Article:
Mildly encouraging

The sharply narrowing merchandise trade deficit to $6.7 billion in September has lowered the share of current account deficit (CAD) in the GDP—promising enough for a defensive UPA government to flay IMF’s GDP projections for fiscal 2014. However, the over $20 billion trade deficit reduction in July-September as compared to the preceding April-June quarter would raise questions if this positive trend is indeed sustainable. While consumption has been maintained on an even keel, resulting in the trade deficit being narrowed to reasonable proportions for the first time in 30 months, it is also important to maintain that the fall in gold imports could be as much a function of excise duty being increased to 10 per cent – as it is of the underground economy taking over.

Going by the more negative responses to the September trade deficit numbers, gold imports via the underground economy could be much higher than anticipated, and not on the current account, which RBI governor Raghuram Rajan is looking to tether ‘imminently’ at around $70 billion. Yet, there are grounds for Rajan to be confident, as a lower CAD will help ease the apex bank’s constraints on rupee-related concerns, and help reduce exchange-rate led inflation pressures. This can also help reduce expectations on more repo rate hikes. However, the supreme challenge of consistently moderating high CAD cannot be taken for granted when the question remains as to how sustainable the September trade deficit numbers are.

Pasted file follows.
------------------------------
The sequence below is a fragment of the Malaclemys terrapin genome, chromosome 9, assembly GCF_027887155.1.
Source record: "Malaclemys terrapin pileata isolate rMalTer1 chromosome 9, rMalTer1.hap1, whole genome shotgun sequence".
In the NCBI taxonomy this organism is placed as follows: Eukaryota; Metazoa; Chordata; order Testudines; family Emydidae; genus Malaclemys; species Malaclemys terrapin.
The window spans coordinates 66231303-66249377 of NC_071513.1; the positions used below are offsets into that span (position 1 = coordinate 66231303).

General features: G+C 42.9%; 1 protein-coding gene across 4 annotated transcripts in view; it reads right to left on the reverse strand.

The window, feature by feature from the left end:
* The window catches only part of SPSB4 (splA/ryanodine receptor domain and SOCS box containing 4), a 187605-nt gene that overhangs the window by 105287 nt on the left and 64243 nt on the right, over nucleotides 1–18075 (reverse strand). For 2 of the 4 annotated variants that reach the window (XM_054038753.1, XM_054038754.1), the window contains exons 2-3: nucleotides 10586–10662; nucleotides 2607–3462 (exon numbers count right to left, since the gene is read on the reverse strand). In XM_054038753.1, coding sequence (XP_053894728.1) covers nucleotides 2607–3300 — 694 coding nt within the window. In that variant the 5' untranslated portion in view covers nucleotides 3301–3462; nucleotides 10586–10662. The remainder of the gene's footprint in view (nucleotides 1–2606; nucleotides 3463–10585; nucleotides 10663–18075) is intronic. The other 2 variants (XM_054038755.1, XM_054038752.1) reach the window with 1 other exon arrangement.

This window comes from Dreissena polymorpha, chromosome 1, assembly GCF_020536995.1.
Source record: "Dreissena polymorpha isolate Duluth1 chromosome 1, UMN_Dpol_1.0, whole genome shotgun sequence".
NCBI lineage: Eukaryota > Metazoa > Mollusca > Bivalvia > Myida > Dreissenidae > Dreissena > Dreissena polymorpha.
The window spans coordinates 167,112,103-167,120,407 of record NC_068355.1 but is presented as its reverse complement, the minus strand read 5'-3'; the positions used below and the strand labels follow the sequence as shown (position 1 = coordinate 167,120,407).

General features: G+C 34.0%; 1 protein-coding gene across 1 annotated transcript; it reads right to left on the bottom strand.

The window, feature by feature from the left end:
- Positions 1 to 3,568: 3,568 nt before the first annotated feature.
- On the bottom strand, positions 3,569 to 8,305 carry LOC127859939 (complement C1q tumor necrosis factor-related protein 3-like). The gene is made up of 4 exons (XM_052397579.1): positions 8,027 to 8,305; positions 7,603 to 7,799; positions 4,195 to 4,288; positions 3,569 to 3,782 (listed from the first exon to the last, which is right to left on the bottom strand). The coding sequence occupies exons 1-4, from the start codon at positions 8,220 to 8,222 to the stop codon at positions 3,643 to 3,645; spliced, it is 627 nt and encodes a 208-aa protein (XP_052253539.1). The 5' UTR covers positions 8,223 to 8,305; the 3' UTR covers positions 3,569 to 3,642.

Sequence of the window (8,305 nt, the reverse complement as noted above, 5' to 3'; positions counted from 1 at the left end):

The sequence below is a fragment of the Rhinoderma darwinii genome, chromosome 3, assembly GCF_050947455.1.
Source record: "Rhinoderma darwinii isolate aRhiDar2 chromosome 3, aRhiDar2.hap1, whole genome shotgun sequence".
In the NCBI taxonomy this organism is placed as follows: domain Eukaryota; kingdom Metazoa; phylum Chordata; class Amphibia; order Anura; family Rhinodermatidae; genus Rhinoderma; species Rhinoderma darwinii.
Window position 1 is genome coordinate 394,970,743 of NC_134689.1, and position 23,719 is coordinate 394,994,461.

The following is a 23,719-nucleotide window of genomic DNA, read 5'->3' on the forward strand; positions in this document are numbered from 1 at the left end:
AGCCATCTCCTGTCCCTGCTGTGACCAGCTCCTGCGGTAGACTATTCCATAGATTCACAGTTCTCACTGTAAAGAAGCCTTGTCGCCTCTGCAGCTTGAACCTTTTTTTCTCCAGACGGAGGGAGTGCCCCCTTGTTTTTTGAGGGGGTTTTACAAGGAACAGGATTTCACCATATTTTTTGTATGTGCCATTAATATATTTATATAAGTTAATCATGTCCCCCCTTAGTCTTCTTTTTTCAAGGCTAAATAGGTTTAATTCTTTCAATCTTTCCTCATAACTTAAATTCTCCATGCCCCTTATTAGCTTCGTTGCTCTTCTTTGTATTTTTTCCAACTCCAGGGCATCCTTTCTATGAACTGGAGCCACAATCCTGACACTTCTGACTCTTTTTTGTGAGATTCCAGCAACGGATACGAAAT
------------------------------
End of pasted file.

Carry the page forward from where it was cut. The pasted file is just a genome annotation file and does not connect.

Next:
How the trade deficit is financed going forward will be crucial. The festive season looms ahead, and gold imports are bound to regain momentum, boosting non-oil imports as well. Not to mention rebounding demand for oil, coal and iron ore. The trade gap is likely to look less rosy then. The above factors, coupled with higher inflationary expectations going forward must be countervailed by pushing liquidity management measures consistently and further reduce pressure on the rupee. Capital inflows have been improving since late August through the banking counters and the rupee is indubitably on firmer ground. But once the OMCs actively return to market and oil importation in right earnest, the real test of the rupee’s stability (and trade deficit sustainability) will begin. For now, take the trade data with a pinch of salt – at least, till the corporate earnings and fiscal deficit numbers for April-September come in.

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